Alternatives to the scalpel and stethoscope

Not all aspiring health professionals who slog up Science Hill three times a week opt to attend medical school after Yale.

In an effort to provide these Yalies with as much guidance as their pre-med peers, Undergraduate Career Services hosted its fourth annual New England Health Professions Career Fair Thursday at the Omni Hotel. Students had the chance to speak with representatives from 70 graduate schools and programs — including public health, veterinary medicine and dentistry — during the three-hour event. The fair, which Yale sponsored along with 15 other colleges, is the largest of its kind in the country.

“We put [the fair] together so students could have an overview of all health professions,” Edward Miller, director of the health professions division of UCS, said. “There’s a lot more out there than being a doctor.”

While approximately 95 percent of the undergraduates Miller’s office advises say they want to go into traditional M.D. programs, that number usually falls to around 30 percent after their first consultation with him because many students opt for Ph.D. and dual-degree programs instead, Miller said.

“They only say they want [an M.D.] because that’s all they know,” Miller said.

While many students in attendance said they were interested in attending medical school, the event also included representatives from two veterinary schools, three dental schools and six nursing schools.

Yale and other Ivy League schools historically do not send many graduates to dentistry school, but this trend could change during the next few years, said Edward Thibodeau, assistant dean of admissions at the University of Connecticut School of Dental Medicine.

“There’s going to be a shift, even within the Ivies, of people considering dentistry as an alternative to medical school,” he said. “Dentistry is coming through as one of the few professions that allows balance in your life.”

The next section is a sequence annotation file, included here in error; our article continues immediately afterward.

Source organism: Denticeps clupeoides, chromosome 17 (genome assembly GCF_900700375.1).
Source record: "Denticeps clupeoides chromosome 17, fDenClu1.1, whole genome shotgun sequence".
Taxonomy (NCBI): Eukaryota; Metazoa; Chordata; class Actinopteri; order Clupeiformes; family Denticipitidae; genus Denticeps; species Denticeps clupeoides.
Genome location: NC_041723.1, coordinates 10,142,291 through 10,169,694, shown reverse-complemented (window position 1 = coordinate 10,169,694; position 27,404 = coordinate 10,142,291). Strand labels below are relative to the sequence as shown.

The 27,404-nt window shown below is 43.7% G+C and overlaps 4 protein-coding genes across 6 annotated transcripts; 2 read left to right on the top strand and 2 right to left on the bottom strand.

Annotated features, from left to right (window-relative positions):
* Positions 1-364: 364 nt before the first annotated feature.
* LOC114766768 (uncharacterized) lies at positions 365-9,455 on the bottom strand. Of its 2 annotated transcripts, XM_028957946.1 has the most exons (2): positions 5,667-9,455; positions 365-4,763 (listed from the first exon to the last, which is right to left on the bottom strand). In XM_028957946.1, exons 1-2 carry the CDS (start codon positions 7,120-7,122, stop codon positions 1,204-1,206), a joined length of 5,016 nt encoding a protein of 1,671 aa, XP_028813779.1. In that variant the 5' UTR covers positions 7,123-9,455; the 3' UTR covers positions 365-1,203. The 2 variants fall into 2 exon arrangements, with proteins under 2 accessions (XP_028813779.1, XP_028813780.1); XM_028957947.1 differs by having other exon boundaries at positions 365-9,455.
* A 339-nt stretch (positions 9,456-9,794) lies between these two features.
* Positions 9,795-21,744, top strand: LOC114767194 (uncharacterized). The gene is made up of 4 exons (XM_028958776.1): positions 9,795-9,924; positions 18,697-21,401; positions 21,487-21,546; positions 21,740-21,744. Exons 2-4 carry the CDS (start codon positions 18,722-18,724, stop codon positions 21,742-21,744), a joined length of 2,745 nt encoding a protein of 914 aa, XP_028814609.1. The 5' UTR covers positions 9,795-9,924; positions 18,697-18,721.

Still, Thibodeau said dentistry school applicants must exhibit the same fundamental priorities as medical school applicants.

“We are looking for someone with a commitment to science and service,” he said.

Though not statistically the most popular choice, some Yale students also pursue careers in veterinary medicine. LaTasha Crawford ’02, currently a third-year student in a V.M.D.-Ph.D. program at the University of Pennsylvania School of Veterinary Medicine, said a career as a veterinarian ultimately seemed more appealing to her than being a physician.

“Once I looked into it more and saw how vast the field is and all of the clinical research opportunities, I was convinced,” she said.

Brandy Johnson, a senior at Mount Holyoke College who attended the fair, said nursing appeals to her more than being a physician.

“I like nursing because it is caring for the family and the community, and not just the disease,” she said.

Seven percent of Yale’s Class of 2004 are currently enrolled in medical schools, according to the Office of Institutional Research. The office did not have statistics detailing the number of students enrolled in veterinary, dental or other public health programs.

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